An interesting statistic: according to a McKinsey & Co survey, only 11 percent of the new ObamaCare enrollees are people who were previously uninsured.

It appears that people who, for whatever reason, were uninsured before ObamaCare came along remain uninsured, even now that they supposedly have more choice in the matter. What gives?

After all, one of the key selling points for ObamaCare was that the uninsured would at last be able to have health insurance. The architects of the health system anticipated that they would gladly sign up for ObamaCare.

In a terrific piece in the Wall Street Journal, Michael Barone explains that real people don’t always act the way progressive planners in Washington, D.C., and academia expect them to.

But the apparent discrepancies between what policy makers expected and how many of the intended beneficiaries of ObamaCare seem to be behaving reminds me of the divide described in Charles Murray's 2012 book "Coming Apart: The State of White America, 1960-2010." Mr. Murray, my colleague at the American Enterprise Institute, documents the sharp differences in behavior between the upper (in education and income) 20% and the bottom 30% of white Americans.

The upper group has low rates of divorce and single parenthood and high rates of what Harvard political scientist Robert Putnam calls social connectedness. They belong to voluntary associations and churches; they vote and follow public-policy debates. They tend to be connected, engaged and conscientious. The lower (income and education) group has high rates of divorce and single parenthood and low rates of social connectedness. They tend to be disconnected and disengaged, and sometimes heedless. It should not be surprising that they may not respond to the same health-care mandates, incentives, and nudges that policy makers and others in the upper group do.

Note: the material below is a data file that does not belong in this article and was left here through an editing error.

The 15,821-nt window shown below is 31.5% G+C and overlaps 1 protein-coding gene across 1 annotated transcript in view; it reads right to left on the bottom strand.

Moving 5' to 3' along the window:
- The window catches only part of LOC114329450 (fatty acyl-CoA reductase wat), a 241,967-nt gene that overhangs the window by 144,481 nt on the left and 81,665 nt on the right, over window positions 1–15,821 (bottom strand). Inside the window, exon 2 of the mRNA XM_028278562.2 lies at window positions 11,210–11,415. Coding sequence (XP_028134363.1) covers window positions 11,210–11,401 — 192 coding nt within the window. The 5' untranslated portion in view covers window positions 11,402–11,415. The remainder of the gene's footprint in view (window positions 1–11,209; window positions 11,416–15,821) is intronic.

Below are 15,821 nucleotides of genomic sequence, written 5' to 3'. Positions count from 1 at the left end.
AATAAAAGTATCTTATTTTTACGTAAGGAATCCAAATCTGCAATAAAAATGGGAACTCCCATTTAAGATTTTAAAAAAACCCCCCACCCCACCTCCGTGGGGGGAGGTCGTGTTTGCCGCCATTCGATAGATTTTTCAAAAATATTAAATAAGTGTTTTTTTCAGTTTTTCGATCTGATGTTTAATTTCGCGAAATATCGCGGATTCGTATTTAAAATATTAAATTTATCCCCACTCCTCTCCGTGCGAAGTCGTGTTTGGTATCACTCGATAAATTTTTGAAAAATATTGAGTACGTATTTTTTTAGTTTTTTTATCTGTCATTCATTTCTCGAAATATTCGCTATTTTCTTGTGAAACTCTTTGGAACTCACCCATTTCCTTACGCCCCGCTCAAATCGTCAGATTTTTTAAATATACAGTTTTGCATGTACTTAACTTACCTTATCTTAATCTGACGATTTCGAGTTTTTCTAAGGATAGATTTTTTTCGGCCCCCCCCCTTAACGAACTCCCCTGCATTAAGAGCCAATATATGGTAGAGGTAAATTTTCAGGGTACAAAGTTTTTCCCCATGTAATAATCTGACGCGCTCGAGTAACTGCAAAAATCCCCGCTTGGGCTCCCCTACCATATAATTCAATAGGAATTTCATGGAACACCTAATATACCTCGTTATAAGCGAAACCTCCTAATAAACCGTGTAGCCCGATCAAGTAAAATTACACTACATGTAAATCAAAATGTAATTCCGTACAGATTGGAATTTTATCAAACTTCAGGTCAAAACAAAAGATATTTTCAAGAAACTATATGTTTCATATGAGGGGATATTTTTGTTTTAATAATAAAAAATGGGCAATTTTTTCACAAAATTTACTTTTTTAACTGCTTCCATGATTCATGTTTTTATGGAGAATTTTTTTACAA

Policy makers, according to Barone, often say that universal health care works for Scandinavia, overlooking the fact that the U.S., with its diversity and disunity, is not Scandinavia.

It furthermore seems that some of the uninsured have weighed ObamaCare and found it, by their lights, wanting:

One reason may be that ObamaCare requires policies to cover not just the expenses of catastrophic illness—the sort of thing auto and home insurance policies cover—but routine medical expenses and procedures that many individuals will not need.

To that extent ObamaCare policies are not insurance but prepayment of routine expenses. Apparently many of the uninsured aren't interested in prepaying for health insurance any more than they are interested in prepaying their credit cards.

Barone’s conclusion:

ObamaCare cuts against this grain. The trouble that has resulted—from the architects' apparent failures to anticipate the behavior of fellow citizens who don't share their approach to the world, and the architects' determination to impose their mores, such as contraception coverage, on a multicultural nation—is a lesson to national policy makers, conservative as well as liberal. Govern lightly if you want to govern this culturally diverse nation well.